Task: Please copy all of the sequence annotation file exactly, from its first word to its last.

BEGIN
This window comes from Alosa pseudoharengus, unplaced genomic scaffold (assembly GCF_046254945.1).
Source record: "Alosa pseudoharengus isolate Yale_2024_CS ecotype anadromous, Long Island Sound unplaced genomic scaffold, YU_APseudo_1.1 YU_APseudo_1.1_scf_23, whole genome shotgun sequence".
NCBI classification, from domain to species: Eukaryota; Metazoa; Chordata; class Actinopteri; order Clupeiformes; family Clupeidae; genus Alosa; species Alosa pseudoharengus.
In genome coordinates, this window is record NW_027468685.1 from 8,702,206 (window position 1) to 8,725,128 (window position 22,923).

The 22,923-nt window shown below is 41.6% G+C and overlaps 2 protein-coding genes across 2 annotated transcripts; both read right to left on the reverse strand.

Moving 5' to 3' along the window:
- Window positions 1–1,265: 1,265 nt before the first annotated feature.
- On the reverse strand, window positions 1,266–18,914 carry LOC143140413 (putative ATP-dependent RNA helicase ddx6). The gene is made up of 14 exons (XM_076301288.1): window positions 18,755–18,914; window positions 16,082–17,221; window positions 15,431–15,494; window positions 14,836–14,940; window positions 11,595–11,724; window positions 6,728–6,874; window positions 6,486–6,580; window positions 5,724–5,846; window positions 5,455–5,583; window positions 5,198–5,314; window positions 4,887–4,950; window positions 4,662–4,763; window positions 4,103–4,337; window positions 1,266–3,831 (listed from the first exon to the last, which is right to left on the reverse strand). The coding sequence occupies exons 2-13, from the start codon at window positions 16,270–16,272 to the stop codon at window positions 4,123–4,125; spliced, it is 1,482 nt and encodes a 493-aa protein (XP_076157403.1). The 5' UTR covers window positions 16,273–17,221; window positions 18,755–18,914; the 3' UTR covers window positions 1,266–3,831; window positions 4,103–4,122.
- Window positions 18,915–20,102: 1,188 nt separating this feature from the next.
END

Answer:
This window comes from Alosa pseudoharengus, unplaced genomic scaffold (assembly GCF_046254945.1).
Source record: "Alosa pseudoharengus isolate Yale_2024_CS ecotype anadromous, Long Island Sound unplaced genomic scaffold, YU_APseudo_1.1 YU_APseudo_1.1_scf_23, whole genome shotgun sequence".
NCBI classification, from domain to species: Eukaryota; Metazoa; Chordata; class Actinopteri; order Clupeiformes; family Clupeidae; genus Alosa; species Alosa pseudoharengus.
In genome coordinates, this window is record NW_027468685.1 from 8,702,206 (window position 1) to 8,725,128 (window position 22,923).

The 22,923-nt window shown below is 41.6% G+C and overlaps 2 protein-coding genes across 2 annotated transcripts; both read right to left on the reverse strand.

Moving 5' to 3' along the window:
- Window positions 1–1,265: 1,265 nt before the first annotated feature.
- On the reverse strand, window positions 1,266–18,914 carry LOC143140413 (putative ATP-dependent RNA helicase ddx6). The gene is made up of 14 exons (XM_076301288.1): window positions 18,755–18,914; window positions 16,082–17,221; window positions 15,431–15,494; window positions 14,836–14,940; window positions 11,595–11,724; window positions 6,728–6,874; window positions 6,486–6,580; window positions 5,724–5,846; window positions 5,455–5,583; window positions 5,198–5,314; window positions 4,887–4,950; window positions 4,662–4,763; window positions 4,103–4,337; window positions 1,266–3,831 (listed from the first exon to the last, which is right to left on the reverse strand). The coding sequence occupies exons 2-13, from the start codon at window positions 16,270–16,272 to the stop codon at window positions 4,123–4,125; spliced, it is 1,482 nt and encodes a 493-aa protein (XP_076157403.1). The 5' UTR covers window positions 16,273–17,221; window positions 18,755–18,914; the 3' UTR covers window positions 1,266–3,831; window positions 4,103–4,122.
- Window positions 18,915–20,102: 1,188 nt separating this feature from the next.